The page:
Here’s How the New Bitcoin ETFs Will Work

Crypto enthusiasts hope the new funds—backed by asset managers such as BlackRock and Fidelity Investments—will draw more mainstream investors into bitcoin.. REUTERS/Benoit Tessier//File Photo (REUTERS)
Crypto enthusiasts hope the new funds—backed by asset managers such as BlackRock and Fidelity Investments—will draw more mainstream investors into bitcoin.. REUTERS/Benoit Tessier//File Photo (REUTERS)

Summary

Similar to gold ETFs, the new funds will hold bitcoins in a digital vault.

Regulators have given the green light to the first U.S. exchange-traded funds that directly hold bitcoin. Crypto enthusiasts hope the new funds—backed by asset managers such as BlackRock and Fidelity Investments—will draw more mainstream investors into bitcoin.

In many ways, the new ETFs are similar to the gold ETFs that emerged in the early 2000s and became a popular way to invest in the precious metal. Instead of buying physical bars of gold, investors could buy shares in a gold fund through their brokerage, just like buying stocks.

Similarly, the new spot bitcoin ETFs are designed to make it easier to buy bitcoin. You won’t need to set up a digital wallet and memorize your keys, and you won’t need to create an account at a crypto exchange. You can just use the same brokerage account that you might already use to trade stocks, bonds and other ETFs.

First things first: What is a “spot" bitcoin ETF?

It is a fund that holds bitcoin for investors. The term “spot" simply means that it holds actual bitcoin, rather than a derivative tied to the price of bitcoin. The price of the ETF’s shares should rise and fall in line with the fluctuations of bitcoin’s price in the cryptocurrency markets.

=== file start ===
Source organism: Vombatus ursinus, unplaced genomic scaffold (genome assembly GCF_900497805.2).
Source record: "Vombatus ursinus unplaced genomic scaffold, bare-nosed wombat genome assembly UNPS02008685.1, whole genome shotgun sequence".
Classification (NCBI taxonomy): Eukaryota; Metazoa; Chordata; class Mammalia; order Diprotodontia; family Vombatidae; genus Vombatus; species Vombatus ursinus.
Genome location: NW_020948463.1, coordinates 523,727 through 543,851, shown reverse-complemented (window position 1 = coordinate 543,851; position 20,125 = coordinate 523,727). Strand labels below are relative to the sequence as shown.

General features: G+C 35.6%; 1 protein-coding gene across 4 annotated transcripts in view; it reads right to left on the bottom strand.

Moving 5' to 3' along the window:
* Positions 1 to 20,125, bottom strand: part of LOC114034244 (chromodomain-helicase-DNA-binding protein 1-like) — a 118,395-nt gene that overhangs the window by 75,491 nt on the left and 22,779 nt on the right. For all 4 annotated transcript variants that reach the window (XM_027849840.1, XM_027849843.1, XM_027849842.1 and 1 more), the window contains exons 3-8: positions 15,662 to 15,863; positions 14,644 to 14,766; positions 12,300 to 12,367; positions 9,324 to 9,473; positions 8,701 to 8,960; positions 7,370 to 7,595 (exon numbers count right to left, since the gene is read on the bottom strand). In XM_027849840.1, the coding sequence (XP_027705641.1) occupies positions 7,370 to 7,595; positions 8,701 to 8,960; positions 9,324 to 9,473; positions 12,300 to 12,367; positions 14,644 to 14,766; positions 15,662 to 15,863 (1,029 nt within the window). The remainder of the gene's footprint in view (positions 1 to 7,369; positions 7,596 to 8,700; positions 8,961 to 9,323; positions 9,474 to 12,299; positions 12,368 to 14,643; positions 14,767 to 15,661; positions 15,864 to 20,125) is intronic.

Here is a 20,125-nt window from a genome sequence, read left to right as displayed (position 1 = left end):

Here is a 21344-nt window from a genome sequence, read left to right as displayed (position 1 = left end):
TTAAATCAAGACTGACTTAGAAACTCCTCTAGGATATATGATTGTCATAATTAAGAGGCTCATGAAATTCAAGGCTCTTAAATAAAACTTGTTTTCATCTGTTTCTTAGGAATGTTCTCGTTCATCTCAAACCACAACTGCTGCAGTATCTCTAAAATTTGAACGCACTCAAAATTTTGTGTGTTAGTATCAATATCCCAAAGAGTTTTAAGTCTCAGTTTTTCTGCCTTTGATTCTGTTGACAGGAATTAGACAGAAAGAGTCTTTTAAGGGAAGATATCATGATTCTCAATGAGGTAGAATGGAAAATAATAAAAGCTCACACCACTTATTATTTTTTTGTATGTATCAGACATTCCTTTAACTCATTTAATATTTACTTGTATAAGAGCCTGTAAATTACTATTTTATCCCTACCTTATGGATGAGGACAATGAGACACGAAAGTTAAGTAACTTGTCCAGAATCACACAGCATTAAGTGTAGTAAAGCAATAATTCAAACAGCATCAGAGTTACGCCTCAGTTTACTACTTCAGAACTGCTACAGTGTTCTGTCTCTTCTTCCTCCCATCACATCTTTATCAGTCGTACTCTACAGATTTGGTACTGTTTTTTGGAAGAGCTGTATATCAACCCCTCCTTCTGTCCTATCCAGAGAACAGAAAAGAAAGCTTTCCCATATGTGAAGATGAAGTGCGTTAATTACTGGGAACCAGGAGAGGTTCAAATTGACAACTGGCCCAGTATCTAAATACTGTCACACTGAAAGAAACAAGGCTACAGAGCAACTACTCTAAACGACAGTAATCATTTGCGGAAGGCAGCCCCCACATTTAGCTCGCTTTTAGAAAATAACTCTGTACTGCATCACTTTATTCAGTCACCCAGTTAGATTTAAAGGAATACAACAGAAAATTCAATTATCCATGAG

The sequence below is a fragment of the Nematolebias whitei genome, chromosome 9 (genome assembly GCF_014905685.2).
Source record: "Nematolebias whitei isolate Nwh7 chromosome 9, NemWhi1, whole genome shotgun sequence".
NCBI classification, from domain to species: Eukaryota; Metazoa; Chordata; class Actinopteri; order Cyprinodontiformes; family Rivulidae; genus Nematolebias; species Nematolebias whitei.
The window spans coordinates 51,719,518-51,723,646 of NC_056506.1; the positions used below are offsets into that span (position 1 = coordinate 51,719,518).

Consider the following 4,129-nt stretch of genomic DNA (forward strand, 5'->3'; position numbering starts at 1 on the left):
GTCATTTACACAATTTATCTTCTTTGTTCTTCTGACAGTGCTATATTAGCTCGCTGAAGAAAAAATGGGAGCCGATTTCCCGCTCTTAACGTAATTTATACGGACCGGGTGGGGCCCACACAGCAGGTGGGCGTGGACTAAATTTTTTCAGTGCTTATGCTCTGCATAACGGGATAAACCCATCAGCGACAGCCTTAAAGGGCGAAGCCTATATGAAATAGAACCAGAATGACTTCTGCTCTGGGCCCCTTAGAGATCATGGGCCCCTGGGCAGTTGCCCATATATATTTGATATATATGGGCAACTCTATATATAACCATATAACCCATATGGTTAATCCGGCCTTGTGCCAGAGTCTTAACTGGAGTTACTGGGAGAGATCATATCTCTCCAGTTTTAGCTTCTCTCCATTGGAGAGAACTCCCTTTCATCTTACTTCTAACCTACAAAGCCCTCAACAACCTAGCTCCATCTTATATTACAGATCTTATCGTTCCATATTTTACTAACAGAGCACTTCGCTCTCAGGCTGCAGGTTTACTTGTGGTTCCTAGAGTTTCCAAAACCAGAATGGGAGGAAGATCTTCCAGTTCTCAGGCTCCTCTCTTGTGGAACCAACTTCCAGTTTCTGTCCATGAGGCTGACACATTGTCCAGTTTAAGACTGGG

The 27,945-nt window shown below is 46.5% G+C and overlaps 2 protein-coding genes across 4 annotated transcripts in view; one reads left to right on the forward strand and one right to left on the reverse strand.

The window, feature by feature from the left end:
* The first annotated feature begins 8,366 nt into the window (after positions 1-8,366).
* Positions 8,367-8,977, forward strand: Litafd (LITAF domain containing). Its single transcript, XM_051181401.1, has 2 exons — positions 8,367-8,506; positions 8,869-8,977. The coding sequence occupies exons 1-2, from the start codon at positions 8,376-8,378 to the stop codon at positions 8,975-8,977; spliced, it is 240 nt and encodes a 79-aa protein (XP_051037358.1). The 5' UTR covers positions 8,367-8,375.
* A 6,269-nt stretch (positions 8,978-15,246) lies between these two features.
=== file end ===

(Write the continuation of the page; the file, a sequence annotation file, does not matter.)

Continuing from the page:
Wait, haven’t bitcoin ETFs been available for a few years? What exactly is new here?

In 2021, the Securities and Exchange Commission opened the door to ETFs that hold bitcoin futures—a type of derivative that tracks the price of the digital currency. But the SEC resisted allowing spot bitcoin ETFs that hold actual bitcoins. The agency justified its stance by arguing that the spot bitcoin market was susceptible to market manipulation.

Advocates for crypto investing said it was illogical to allow bitcoin futures-based ETFs but not spot bitcoin ETFs. One fund manager sued the agency, winning a court ruling in August that pressured the SEC to allow spot bitcoin ETFs.

How do the new bitcoin ETFs work?

Under the surface, the new bitcoin ETFs are trusts that manage pools of bitcoin and issue shares. BlackRock’s bitcoin ETF, for instance, is the Delaware-based iShares Bitcoin Trust.

Electronic-trading firms known as market makers are constantly buying and selling the shares of ETFs. By capturing tiny discrepancies between the price of the ETF shares and what their price should be, based on the value of bitcoin, market makers help ensure the ETF tracks the price of bitcoin.

Some of these market makers are also “authorized participants"—firms that help make sure the quantity of available shares expands and contracts with investor demand. Banks can also play such a role. Authorized participants for the new bitcoin ETFs include electronic trading giants Jane Street Capital and Virtu Financial and the U.S. brokerage arm of JPMorgan Chase.